These then are some of the problems, but there are others, not least in the disjointed and often illogical approach that the current system of regulation takes. These regulations are enshrined in the latest Basel accords, denoted as Basel III. As I will argue in later posts, Basel III is unlikely to correct all the major problems within the banking system. It won't tackle the paradox inherent in the three conditions (i)-(iii) above. Nor will it address problems associated with capital adequacy, reserves, or banks being too big to fail. What are needed are new rules that are fit for purpose. These rules need to resolve the triangular paradox I have outlined here so that insolvent banks can restructure in an orderly and fair manner. But we also need rules that reduce the likelihood of bank failure occurring in the first place. That means introducing new rules on capital requirements that will actively compensate for asset price bubbles, thereby removing some of the main sources of risk in the banking system. It also means having reserve requirements that recognize the systemic risk of large banks and which therefore financially penalize excessive size.

Saturday, 4 May 2013

Let's pay the people to vote

Another election; another poor turnout. 

In this week's county council elections the turnout was barely above 30%, not that we should be surprised. Four years earlier when the same seats were contested the turnout was again only 39.2%. In the local elections of 2011 the turnout was 42.6%. In fact the only recent local election with a turnout of over 50% was in 2010 when it coincided with the general election, and yet even for that general election the turnout was a fairly pitiful 65.1%. While this was an improvement on the 59.4% in 2001 and the 61.4% in 2005, it is still a long way short of the 77.7% in 1992.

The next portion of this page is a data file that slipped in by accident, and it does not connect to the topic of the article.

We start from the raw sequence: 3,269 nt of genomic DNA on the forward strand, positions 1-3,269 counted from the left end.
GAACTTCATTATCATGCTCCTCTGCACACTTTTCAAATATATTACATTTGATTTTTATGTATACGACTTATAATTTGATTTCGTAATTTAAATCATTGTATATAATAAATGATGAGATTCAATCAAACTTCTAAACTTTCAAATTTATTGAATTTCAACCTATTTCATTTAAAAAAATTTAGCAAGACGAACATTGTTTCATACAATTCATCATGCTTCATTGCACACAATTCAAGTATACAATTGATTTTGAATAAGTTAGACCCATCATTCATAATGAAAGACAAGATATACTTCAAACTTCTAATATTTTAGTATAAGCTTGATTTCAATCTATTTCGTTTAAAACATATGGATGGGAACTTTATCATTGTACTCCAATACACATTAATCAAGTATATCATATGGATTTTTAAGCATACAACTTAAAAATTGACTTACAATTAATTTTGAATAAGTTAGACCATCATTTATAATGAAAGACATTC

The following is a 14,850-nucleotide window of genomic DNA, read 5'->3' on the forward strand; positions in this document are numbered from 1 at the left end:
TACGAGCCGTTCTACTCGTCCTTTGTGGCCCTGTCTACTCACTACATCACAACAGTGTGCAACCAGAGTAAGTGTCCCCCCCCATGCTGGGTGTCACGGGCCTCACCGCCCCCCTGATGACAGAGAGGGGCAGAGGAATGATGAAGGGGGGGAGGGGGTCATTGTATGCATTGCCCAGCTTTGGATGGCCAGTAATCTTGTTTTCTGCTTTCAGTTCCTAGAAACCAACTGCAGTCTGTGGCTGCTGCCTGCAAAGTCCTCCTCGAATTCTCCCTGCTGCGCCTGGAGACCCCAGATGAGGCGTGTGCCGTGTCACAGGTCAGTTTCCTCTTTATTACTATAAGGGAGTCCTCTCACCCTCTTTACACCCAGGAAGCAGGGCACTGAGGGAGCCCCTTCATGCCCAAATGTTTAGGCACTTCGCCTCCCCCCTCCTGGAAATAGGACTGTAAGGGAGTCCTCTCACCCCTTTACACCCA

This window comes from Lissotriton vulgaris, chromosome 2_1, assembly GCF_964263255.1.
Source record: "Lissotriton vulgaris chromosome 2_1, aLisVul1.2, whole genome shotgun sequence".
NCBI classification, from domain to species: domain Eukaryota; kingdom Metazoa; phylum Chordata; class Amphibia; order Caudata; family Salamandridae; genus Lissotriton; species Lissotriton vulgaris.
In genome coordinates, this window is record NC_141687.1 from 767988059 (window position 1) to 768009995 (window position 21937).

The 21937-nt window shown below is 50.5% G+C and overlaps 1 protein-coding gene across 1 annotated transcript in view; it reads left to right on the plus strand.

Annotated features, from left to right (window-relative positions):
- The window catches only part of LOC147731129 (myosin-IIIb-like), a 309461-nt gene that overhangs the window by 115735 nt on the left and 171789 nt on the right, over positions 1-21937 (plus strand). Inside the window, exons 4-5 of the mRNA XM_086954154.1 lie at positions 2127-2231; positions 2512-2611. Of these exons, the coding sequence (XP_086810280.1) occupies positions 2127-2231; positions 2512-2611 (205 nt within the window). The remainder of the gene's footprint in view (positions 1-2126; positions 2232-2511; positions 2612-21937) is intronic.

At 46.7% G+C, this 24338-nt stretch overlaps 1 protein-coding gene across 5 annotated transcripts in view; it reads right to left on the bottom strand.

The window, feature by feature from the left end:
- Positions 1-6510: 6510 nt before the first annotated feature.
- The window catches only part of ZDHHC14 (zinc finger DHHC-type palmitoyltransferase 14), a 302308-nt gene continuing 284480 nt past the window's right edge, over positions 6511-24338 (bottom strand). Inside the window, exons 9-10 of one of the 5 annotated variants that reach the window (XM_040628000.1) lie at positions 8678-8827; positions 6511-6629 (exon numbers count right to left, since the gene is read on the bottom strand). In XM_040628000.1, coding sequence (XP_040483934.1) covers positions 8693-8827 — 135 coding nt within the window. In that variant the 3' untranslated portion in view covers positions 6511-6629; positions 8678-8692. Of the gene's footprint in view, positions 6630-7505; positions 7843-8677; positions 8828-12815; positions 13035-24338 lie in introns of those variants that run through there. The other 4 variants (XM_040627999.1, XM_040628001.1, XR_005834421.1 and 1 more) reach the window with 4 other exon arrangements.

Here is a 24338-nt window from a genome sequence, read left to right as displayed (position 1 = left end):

These figures should be worrying for Labour because it is the Labour Party that suffers disproportionately from differential turnout. At the last general election the average turnout in consistencies that returned Labour MPs was about 61%. For those electing Tories it was over 68%, and in one Conservative-held seat (Kenilworth and Southam) the turnout was a staggering 81%. Overall this means that approximately 10% more people vote in Tory-held seats than in Labour-held ones. This goes some way to explain why the Tories need a greater number of national votes to gain a parliamentary majority, and why with 24.6% more votes than Labour in 2010 they only won 19% more seats. 

It is partly this issue of differential turnout that allows the Tories to (falsely) portray the electoral system as being biased in favour of Labour, and thus to provide cover for their attempts to gerrymander the electoral system with policies like the recent one to equalize constituency sizes in terms of voter numbers. Of course their approach conveniently overlooks the other issue that damages Labour: the problem of voter non-registration in many urban areas. As a result there could be as many as an extra 10% of potential voters missing from the electoral roll in these predominantly Labour constituencies.

Taken in combination with the differential turnout problem, these figures suggest that the Labour vote may be over 20% below what it should be, which means that even at the 2010 election Labour's total vote should have matched that of the Tories at around 10.5 million votes, ceteris paribus. The question is, how many extra seats would this have yielded for Labour? I suspect not many as most of these missing votes are in safe Labour seats. Of course that suggests that the 19% extra seats that the Tories won in 2010 is entirely down to an electoral system that actually favours them, not one that penalizes them. So the big question is: how can this problem be rectified? 

So far most of the media analysis has concentrated on issues centred around political apathy. There are many causes for this malaise. The electoral system is clearly one. The combination of a first-past-the-post (FPTP) system and a large number of safe seats clearly makes many voters feel that their vote is worthless.